• Changing the bash prompt
  • Setting vim options
  • Adding ssh authorized keys
  • ….

Let’s do this in a post installation bash script, which we can download as part of the installation.

In order to be able to authenticate with our new key, we’ll need to get the public part. Note, we could generate separate keys for ssh’ing to our machine, but we might as well reuse the key we just created.

$ PUB_KEY="$(ssh-keygen -y -f "${TOKEN}.pem")"

Create User Data

The AWS Windows Guide advises us that Windows PowerShell commands can be executed if supplied as part of the EC2 User Data. We’ll use this userdata to install cygwin and the ssh daemon from scratch.

Create a file userdata to store the User Data:

$ cat > userdata << 'EOF'

# needed for making http requests
$client = New-Object

# download cygwin
$client.DownloadFile("", `

# install cygwin
# complete package list:
Start-Process "C:\cygwin-setup-x86_64.exe" -ArgumentList ("--quiet-mode " +
"--wait --root C:\cygwin --site " +
"--packages openssh,vim,curl,tar,wget,zip,unzip,diffutils,bzr") -wait `
-NoNewWindow -PassThru -RedirectStandardOutput "C:\cygwin_install.log" `
-RedirectStandardError "C:\cygwin_install.err"

# open up firewall for ssh daemon
New-NetFirewallRule -DisplayName "Allow SSH inbound" -Direction Inbound `
-LocalPort 22 -Protocol TCP -Action Allow

# workaround for
# see:
#   1)
#   2)

# configure sshd
Start-Process "C:\cygwin\bin\bash.exe" -ArgumentList "--login
-c `"ssh-host-config -y -c 'ntsec mintty' -u 'cygwinsshd' \
-w 'qwe123QWE!@#'`"" -wait -NoNewWindow -PassThru -RedirectStandardOutput `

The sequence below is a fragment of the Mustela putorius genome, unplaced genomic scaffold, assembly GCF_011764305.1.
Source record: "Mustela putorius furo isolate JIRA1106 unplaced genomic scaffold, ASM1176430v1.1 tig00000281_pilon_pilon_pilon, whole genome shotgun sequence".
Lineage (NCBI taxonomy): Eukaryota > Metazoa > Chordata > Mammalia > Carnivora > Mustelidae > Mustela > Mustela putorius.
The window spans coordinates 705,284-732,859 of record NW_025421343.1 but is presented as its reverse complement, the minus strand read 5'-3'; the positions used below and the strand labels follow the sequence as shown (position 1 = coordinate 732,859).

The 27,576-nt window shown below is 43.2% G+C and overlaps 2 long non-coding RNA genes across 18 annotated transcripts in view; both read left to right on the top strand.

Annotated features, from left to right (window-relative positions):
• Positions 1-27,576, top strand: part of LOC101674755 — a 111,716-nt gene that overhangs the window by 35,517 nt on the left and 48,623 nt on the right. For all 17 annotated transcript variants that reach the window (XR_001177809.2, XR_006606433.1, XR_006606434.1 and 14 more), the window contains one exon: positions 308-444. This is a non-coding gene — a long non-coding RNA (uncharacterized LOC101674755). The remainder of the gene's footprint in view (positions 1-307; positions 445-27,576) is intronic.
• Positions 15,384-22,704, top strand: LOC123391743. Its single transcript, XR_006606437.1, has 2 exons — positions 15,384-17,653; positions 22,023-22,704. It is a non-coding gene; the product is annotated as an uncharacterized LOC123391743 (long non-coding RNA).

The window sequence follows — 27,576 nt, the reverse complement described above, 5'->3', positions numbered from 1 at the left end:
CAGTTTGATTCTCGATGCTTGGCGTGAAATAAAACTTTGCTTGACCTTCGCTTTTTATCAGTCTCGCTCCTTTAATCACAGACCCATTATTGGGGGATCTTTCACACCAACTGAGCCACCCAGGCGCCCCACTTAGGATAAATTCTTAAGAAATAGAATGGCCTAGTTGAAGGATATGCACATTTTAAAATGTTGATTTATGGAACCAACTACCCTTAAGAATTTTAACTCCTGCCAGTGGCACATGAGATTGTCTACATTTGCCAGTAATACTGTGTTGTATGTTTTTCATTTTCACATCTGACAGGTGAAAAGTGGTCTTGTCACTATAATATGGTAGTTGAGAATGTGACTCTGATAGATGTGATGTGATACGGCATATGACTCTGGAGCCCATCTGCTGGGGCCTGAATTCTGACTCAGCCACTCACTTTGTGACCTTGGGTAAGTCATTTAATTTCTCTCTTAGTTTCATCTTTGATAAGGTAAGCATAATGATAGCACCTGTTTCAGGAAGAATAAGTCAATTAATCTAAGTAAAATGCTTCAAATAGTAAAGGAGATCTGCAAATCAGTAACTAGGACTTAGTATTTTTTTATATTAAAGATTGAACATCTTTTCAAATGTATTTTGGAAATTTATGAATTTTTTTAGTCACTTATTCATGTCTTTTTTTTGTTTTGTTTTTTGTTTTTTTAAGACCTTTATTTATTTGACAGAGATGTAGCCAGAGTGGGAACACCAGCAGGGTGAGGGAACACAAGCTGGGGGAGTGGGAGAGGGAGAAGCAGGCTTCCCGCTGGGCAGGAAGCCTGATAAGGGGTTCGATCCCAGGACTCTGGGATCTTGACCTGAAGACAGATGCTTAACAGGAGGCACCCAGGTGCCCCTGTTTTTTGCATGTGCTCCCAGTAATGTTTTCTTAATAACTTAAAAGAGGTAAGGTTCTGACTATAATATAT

"C:\cygrunsrv.log" -RedirectStandardError "C:\cygrunsrv.err"

# start sshd
Start-Process "net" -ArgumentList "start sshd" -wait -NoNewWindow -PassThru `
-RedirectStandardOutput "C:\net_start_sshd.log" `
-RedirectStandardError "C:\net_start_sshd.err"

# download bash setup script

# run bash setup script
Start-Process "C:\cygwin\bin\bash.exe" -ArgumentList `
"--login -c 'chmod a+x; ./'" -wait -NoNewWindow -PassThru `
-RedirectStandardOutput "C:\Administrator_cygwin_setup.log" `
-RedirectStandardError "C:\Administrator_cygwin_setup.err"

# add SSH key
Add-Content "C:\cygwin\home\Administrator\.ssh\authorized_keys" "%{SSH-PUB-KEY}%"

Fix SSH key

We need to replace the SSH public key placeholder we just referenced in userdata with the actual public key

$ USERDATA="$(cat userdata | sed "s_%{SSH-PUB-KEY}%_${PUB_KEY}_g")"

Launch new instance

We’re now finally ready to launch the instance. We can do this with the following commands:

$ {
echo "Please be patient, this can take a long time."
INSTANCE_ID="$(aws ec2 run-instances --image-id "${AMI}" --key-name "${TOKEN}" \
--security-groups 'ssh-only' --user-data "${USERDATA}" \
--instance-type c4.2xlarge --block-device-mappings \
DeviceName=/dev/sda1,Ebs='{VolumeSize=75,DeleteOnTermination=true,VolumeType=gp2}' \
--instance-initiated-shutdown-behavior terminate --client-token "${TOKEN}" \
--output text --query 'Instances[*].InstanceId')"
PUBLIC_IP="$(aws ec2 describe-instances --instance-id "${INSTANCE_ID}" --query \
'Reservations[*].Instances[*].NetworkInterfaces[*].Association.PublicIp' \
--output text)"
until [ -n "$PASSWORD" ]; do
    PASSWORD="$(aws ec2 get-password-data --instance-id "${INSTANCE_ID}" \
    --priv-launch-key "${TOKEN}.pem" --output text \
    --query PasswordData)"
    sleep 10
    echo -n "."
echo "SSH onto your new instance (${INSTANCE_ID}) with:"
echo "    ssh -i '${TOKEN}.pem' Administrator@${PUBLIC_IP}"
echo "Note, the Administrator password is \"${PASSWORD}\", but it"
echo "should not be needed when connecting with the ssh key."

You should get some output similar to this:

Please be patient, this can take a long time.
SSH onto your new instance (i-0fe79e45ffb2c34db) with:
    ssh -i '1459795270.pem' Administrator@

Note, the Administrator password is "PItDM)Ph*U", but it
should not be needed when connecting with the ssh key.